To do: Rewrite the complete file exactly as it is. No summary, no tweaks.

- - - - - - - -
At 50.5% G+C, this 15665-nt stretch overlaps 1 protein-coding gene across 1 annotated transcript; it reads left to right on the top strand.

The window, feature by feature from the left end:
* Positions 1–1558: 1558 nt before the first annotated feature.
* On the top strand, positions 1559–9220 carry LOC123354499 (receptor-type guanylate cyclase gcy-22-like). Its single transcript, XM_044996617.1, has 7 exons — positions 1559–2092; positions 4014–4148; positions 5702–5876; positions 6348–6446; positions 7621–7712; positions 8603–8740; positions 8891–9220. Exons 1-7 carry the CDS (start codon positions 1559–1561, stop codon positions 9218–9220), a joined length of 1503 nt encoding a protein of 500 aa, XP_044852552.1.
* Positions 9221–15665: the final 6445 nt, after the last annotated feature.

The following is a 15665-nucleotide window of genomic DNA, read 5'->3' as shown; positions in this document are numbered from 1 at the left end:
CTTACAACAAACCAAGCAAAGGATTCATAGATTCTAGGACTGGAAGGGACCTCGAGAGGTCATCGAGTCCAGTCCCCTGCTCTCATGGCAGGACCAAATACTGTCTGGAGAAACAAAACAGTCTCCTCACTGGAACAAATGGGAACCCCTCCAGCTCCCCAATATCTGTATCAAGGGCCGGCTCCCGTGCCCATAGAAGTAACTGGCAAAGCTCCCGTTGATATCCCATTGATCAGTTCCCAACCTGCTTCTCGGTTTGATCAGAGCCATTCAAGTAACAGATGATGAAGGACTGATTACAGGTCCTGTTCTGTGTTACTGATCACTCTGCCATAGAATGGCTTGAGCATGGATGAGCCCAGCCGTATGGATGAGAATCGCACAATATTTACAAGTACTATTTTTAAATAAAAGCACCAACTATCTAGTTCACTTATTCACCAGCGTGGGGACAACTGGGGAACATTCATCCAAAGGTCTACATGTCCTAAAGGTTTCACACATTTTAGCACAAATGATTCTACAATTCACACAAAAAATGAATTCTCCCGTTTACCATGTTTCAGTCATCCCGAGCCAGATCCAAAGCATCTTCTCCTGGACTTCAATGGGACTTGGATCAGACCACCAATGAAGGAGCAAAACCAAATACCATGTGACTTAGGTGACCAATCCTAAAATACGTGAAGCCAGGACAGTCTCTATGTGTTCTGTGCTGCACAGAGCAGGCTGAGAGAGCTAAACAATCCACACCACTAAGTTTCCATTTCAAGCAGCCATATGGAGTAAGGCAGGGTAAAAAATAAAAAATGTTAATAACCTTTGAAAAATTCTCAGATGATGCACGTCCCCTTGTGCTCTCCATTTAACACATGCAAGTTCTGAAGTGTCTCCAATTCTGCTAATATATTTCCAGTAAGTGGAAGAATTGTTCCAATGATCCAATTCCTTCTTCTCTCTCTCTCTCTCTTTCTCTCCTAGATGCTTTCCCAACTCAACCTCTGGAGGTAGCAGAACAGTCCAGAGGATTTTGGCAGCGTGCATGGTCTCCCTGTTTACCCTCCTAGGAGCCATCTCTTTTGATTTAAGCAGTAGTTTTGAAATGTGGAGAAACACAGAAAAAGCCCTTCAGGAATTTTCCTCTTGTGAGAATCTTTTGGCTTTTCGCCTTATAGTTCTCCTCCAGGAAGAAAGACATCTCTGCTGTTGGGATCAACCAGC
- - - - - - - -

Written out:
At 50.5% G+C, this 15665-nt stretch overlaps 1 protein-coding gene across 1 annotated transcript; it reads left to right on the top strand.

The window, feature by feature from the left end:
* Positions 1–1558: 1558 nt before the first annotated feature.
* On the top strand, positions 1559–9220 carry LOC123354499 (receptor-type guanylate cyclase gcy-22-like). Its single transcript, XM_044996617.1, has 7 exons — positions 1559–2092; positions 4014–4148; positions 5702–5876; positions 6348–6446; positions 7621–7712; positions 8603–8740; positions 8891–9220. Exons 1-7 carry the CDS (start codon positions 1559–1561, stop codon positions 9218–9220), a joined length of 1503 nt encoding a protein of 500 aa, XP_044852552.1.
* Positions 9221–15665: the final 6445 nt, after the last annotated feature.

The following is a 15665-nucleotide window of genomic DNA, read 5'->3' as shown; positions in this document are numbered from 1 at the left end:
CTTACAACAAACCAAGCAAAGGATTCATAGATTCTAGGACTGGAAGGGACCTCGAGAGGTCATCGAGTCCAGTCCCCTGCTCTCATGGCAGGACCAAATACTGTCTGGAGAAACAAAACAGTCTCCTCACTGGAACAAATGGGAACCCCTCCAGCTCCCCAATATCTGTATCAAGGGCCGGCTCCCGTGCCCATAGAAGTAACTGGCAAAGCTCCCGTTGATATCCCATTGATCAGTTCCCAACCTGCTTCTCGGTTTGATCAGAGCCATTCAAGTAACAGATGATGAAGGACTGATTACAGGTCCTGTTCTGTGTTACTGATCACTCTGCCATAGAATGGCTTGAGCATGGATGAGCCCAGCCGTATGGATGAGAATCGCACAATATTTACAAGTACTATTTTTAAATAAAAGCACCAACTATCTAGTTCACTTATTCACCAGCGTGGGGACAACTGGGGAACATTCATCCAAAGGTCTACATGTCCTAAAGGTTTCACACATTTTAGCACAAATGATTCTACAATTCACACAAAAAATGAATTCTCCCGTTTACCATGTTTCAGTCATCCCGAGCCAGATCCAAAGCATCTTCTCCTGGACTTCAATGGGACTTGGATCAGACCACCAATGAAGGAGCAAAACCAAATACCATGTGACTTAGGTGACCAATCCTAAAATACGTGAAGCCAGGACAGTCTCTATGTGTTCTGTGCTGCACAGAGCAGGCTGAGAGAGCTAAACAATCCACACCACTAAGTTTCCATTTCAAGCAGCCATATGGAGTAAGGCAGGGTAAAAAATAAAAAATGTTAATAACCTTTGAAAAATTCTCAGATGATGCACGTCCCCTTGTGCTCTCCATTTAACACATGCAAGTTCTGAAGTGTCTCCAATTCTGCTAATATATTTCCAGTAAGTGGAAGAATTGTTCCAATGATCCAATTCCTTCTTCTCTCTCTCTCTCTCTTTCTCTCCTAGATGCTTTCCCAACTCAACCTCTGGAGGTAGCAGAACAGTCCAGAGGATTTTGGCAGCGTGCATGGTCTCCCTGTTTACCCTCCTAGGAGCCATCTCTTTTGATTTAAGCAGTAGTTTTGAAATGTGGAGAAACACAGAAAAAGCCCTTCAGGAATTTTCCTCTTGTGAGAATCTTTTGGCTTTTCGCCTTATAGTTCTCCTCCAGGAAGAAAGACATCTCTGCTGTTGGGATCAACCAGC